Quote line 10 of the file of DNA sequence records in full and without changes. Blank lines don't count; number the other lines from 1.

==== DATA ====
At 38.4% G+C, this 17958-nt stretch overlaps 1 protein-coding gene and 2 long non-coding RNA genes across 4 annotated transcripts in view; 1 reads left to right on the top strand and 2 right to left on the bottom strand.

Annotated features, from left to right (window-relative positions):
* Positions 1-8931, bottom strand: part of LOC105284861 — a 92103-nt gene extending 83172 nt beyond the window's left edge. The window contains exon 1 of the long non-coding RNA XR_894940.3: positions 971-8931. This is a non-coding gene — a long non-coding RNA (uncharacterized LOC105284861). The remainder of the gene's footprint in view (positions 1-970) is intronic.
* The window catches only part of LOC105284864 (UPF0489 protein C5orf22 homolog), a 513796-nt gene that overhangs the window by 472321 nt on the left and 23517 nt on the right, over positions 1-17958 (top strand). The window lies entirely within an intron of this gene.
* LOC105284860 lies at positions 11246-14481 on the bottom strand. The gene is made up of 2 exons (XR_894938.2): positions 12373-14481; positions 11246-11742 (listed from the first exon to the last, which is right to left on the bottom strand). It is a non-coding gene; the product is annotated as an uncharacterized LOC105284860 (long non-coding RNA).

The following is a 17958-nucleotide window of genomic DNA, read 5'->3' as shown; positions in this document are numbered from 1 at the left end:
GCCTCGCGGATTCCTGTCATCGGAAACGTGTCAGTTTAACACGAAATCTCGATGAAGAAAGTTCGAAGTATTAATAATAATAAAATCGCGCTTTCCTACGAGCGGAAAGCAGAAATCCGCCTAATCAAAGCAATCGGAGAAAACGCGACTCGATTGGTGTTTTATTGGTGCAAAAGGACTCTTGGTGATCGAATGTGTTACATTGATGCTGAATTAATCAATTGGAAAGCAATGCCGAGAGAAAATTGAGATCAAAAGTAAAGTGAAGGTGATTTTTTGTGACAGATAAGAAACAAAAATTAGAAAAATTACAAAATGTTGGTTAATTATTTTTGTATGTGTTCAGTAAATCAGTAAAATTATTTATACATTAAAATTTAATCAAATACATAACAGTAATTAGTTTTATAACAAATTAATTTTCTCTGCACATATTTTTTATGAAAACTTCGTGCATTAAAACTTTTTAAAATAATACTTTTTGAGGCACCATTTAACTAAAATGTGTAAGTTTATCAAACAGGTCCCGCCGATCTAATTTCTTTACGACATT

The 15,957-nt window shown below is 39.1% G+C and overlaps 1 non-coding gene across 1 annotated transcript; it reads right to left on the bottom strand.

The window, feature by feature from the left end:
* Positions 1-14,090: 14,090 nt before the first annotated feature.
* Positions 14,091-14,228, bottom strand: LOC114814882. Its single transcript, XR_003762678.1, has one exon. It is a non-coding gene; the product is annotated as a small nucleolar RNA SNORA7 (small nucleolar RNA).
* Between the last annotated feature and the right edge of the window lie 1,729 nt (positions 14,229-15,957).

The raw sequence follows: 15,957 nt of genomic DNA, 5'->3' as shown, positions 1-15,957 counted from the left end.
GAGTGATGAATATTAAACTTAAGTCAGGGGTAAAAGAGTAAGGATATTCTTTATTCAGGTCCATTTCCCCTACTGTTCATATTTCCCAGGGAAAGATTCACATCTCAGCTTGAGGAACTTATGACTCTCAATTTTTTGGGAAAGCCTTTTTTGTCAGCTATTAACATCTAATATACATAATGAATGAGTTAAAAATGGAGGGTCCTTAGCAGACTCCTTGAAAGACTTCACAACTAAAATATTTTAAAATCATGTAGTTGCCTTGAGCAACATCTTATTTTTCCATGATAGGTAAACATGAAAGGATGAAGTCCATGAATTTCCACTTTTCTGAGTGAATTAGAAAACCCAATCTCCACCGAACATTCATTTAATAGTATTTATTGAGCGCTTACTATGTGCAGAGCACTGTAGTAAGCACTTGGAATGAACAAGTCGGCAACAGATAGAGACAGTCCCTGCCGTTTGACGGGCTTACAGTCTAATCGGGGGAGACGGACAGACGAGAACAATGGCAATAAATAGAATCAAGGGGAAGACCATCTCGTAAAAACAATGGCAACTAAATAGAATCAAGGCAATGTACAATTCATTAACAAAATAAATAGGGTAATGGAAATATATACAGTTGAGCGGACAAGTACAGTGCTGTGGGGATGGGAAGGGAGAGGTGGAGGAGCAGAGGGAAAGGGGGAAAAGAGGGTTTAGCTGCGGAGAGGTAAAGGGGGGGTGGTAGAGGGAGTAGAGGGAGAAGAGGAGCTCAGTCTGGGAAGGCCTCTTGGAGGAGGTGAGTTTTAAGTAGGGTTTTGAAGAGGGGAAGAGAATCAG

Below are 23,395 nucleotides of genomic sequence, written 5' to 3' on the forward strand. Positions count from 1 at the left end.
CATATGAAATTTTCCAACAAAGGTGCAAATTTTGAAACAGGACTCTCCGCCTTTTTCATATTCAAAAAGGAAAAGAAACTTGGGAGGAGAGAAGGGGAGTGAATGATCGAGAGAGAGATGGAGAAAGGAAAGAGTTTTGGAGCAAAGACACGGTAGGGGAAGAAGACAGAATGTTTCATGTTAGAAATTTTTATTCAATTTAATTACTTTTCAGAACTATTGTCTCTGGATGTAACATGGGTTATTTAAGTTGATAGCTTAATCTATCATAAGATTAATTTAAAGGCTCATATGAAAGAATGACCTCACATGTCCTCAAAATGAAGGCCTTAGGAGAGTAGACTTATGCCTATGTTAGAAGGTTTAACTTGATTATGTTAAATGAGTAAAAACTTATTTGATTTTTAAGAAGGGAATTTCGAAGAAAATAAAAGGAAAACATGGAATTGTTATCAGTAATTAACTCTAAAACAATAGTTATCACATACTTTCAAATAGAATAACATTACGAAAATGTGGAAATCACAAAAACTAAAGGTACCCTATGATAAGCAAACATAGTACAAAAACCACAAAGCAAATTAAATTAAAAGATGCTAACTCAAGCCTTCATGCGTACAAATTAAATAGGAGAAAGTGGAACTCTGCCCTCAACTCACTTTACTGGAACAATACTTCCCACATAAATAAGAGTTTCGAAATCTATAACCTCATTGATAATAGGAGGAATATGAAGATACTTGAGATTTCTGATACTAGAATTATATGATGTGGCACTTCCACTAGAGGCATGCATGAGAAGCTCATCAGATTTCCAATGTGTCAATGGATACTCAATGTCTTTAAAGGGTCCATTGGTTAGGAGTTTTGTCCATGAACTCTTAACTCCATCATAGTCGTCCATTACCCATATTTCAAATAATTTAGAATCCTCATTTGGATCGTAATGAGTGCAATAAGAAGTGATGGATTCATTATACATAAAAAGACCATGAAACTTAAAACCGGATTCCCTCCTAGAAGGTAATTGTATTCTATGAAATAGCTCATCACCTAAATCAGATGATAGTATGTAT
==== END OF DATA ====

* Positions 1-14,090: 14,090 nt before the first annotated feature.